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Novel Ferrite Nanoparticles for Hyperthermic Cancer Therapeutics

By Labmedica International staff writers
Posted on 08 Nov 2017
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Image: Researchers have found that magnetic nanoparticles could be appropriate for use in self-regulating hyperthermia therapeutics (Photo courtesy of iStock).
Image: Researchers have found that magnetic nanoparticles could be appropriate for use in self-regulating hyperthermia therapeutics (Photo courtesy of iStock).
A novel type of nontoxic magnetic nanoparticles shows potential for treating malignant tumor cells through controlled hyperthermia.

For hyperthermia to be used under clinical conditions for cancer therapeutics the temperature regulation needs to be precise and accurately controllable. In the case of the metal nanoparticles used for such activities, a high coercivity is a prerequisite in order to couple more energy in a single heating cycle for efficient and faster differential heating. Coercivity is a measure of the ability of a ferromagnetic material to withstand an external magnetic field without becoming demagnetized.

Ferromagnetic materials with high coercivity are called magnetically hard materials, and are used to make permanent magnets. Materials with low coercivity are said to be magnetically soft. The latter are used in transformer and inductor cores, recording heads, microwave devices, and magnetic shielding.

Chemically stable Co–Zn ferrite nanoparticles have typically not been used in self-regulating hyperthermia temperature applications to date due to their low Curie temperature (the temperature at which certain materials lose their permanent magnetic properties), usually accompanied by a poor coercivity.

Tumor cells can be attacked and killed by hyperthermic nanoparticles without affecting normal tissue if the temperature of the particles can be controlled accurately within a range of 42°C to 45°C. To accomplish this task, investigators at the University of Surrey (United Kingdom) developed novel Cr3+ substituted Co–Zn ferrite nanoparticles, whose Curie temperature was 45.7 °C. Under clinically acceptable magnetic field conditions, the temperature of these nanoparticle suspensions could be self-regulated to 44.0°C.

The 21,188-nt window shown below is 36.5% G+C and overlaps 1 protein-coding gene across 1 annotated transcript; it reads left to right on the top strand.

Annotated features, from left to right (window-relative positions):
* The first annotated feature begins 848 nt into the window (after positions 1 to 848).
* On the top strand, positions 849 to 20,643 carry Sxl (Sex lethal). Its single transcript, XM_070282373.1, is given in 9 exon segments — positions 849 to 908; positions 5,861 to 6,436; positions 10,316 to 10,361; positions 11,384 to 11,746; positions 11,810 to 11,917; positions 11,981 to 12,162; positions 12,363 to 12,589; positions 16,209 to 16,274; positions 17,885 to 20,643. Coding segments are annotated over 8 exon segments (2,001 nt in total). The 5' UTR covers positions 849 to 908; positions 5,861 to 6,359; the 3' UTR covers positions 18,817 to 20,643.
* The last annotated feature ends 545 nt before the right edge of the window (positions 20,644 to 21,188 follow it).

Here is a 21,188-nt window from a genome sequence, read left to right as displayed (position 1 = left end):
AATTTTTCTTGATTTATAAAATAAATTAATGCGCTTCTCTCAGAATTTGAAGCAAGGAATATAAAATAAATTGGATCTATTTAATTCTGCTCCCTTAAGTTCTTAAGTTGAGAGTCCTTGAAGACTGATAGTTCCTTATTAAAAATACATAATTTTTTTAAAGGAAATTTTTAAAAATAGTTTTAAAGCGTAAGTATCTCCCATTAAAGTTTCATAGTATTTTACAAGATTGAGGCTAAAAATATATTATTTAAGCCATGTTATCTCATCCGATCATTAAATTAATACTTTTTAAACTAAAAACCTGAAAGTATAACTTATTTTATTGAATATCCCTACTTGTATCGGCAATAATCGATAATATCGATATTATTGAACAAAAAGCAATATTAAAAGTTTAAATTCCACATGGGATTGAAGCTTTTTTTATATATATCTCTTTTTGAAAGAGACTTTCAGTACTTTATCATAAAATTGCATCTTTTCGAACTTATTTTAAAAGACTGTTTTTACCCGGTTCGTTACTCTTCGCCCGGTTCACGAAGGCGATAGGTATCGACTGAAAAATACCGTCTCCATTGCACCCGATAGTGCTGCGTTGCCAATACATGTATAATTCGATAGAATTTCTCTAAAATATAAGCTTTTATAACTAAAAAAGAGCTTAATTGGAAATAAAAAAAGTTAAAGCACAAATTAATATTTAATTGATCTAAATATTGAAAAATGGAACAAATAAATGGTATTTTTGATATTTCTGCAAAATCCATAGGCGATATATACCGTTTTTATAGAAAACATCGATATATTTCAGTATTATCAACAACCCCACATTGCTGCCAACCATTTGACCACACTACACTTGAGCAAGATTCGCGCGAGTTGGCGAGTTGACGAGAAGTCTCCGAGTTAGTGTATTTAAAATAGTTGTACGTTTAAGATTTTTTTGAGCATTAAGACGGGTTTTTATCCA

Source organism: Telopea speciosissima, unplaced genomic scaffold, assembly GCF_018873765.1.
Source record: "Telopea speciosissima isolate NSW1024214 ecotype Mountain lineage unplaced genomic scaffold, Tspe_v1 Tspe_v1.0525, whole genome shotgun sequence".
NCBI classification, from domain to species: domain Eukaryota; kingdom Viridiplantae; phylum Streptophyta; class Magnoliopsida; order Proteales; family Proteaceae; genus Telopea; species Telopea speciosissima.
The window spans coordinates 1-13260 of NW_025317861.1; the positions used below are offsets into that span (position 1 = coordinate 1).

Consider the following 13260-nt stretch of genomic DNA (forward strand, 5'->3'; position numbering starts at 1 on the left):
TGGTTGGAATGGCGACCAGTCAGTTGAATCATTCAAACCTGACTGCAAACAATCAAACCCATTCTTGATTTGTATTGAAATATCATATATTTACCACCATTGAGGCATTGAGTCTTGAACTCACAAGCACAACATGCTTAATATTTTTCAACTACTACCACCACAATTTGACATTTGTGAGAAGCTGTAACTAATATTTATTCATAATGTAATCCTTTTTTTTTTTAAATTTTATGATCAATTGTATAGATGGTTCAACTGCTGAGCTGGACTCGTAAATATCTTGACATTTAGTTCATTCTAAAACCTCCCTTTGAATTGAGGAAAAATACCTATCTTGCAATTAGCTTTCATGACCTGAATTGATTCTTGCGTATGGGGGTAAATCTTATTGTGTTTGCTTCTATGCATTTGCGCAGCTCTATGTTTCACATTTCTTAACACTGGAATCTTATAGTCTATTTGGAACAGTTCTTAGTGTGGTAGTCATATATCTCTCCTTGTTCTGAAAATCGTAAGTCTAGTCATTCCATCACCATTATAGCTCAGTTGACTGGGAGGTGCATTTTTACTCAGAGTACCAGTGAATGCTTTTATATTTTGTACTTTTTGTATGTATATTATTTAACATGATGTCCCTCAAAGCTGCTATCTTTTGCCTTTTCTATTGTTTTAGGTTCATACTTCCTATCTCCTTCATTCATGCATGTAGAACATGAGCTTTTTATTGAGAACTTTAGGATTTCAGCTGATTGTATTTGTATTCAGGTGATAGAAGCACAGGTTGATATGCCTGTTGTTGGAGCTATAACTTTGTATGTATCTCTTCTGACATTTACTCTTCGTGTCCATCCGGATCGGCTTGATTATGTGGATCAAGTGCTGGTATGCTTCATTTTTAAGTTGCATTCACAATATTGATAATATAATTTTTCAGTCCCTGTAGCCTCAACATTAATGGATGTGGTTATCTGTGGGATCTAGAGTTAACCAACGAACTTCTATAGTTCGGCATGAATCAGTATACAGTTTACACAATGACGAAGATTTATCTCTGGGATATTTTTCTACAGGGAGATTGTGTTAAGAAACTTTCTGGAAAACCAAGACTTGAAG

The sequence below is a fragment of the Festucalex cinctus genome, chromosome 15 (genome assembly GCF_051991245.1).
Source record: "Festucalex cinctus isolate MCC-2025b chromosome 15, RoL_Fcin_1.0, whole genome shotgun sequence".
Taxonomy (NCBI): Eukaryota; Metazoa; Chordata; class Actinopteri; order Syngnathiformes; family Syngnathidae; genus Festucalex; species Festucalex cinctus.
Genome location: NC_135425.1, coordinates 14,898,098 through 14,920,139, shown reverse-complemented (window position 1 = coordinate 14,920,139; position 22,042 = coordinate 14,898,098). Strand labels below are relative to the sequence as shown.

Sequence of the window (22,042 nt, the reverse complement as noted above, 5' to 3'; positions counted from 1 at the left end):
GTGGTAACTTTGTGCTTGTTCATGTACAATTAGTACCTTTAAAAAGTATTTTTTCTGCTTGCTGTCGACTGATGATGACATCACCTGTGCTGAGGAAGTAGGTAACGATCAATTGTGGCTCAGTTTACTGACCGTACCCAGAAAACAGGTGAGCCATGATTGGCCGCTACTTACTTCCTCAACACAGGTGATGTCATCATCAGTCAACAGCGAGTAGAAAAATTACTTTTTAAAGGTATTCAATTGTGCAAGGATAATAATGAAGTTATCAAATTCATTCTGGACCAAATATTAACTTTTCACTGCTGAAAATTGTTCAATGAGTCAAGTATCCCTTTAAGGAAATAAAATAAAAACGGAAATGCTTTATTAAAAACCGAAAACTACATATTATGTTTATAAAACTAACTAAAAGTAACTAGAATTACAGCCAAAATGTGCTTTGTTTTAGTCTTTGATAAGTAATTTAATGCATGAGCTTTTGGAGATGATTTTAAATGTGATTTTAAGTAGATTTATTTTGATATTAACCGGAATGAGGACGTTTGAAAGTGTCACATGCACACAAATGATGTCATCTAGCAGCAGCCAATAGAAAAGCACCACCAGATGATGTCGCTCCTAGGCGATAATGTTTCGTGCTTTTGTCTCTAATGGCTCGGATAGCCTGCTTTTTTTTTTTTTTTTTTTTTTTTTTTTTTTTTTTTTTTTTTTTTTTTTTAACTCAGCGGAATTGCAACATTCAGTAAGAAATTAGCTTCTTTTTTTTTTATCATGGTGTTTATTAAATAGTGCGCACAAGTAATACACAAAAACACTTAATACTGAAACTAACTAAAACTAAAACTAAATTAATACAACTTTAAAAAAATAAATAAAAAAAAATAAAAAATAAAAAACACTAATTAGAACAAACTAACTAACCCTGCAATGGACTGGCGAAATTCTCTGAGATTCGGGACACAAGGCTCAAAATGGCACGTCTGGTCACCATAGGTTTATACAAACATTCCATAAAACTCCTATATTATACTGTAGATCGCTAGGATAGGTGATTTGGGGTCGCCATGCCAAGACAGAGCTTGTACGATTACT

The investigators reported in the October 7, 2017, issue of the journal Nanoscale that evaluation of the in vitro cytotoxicity of the nanoparticles showed a low toxicity, which indicated that this novel set of magnetic nanoparticles should be appropriate for use in self-regulating hyperthermia therapeutics.

Senior author Dr. Ravi Silva, head of the advanced technology institute at the University of Surrey, said, "This could potentially be a game changer in the way we treat people who have cancer. If we can keep cancer treatment sat at a temperature level high enough to kill the cancer, while low enough to stop harming healthy tissue, it will prevent some of the serious side effects of vital treatment. It is a very exciting development which, once again, shows that the University of Surrey research is at the forefront of nanotechnologies - whether in the field of energy materials or, in this case, healthcare."

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University of Surrey

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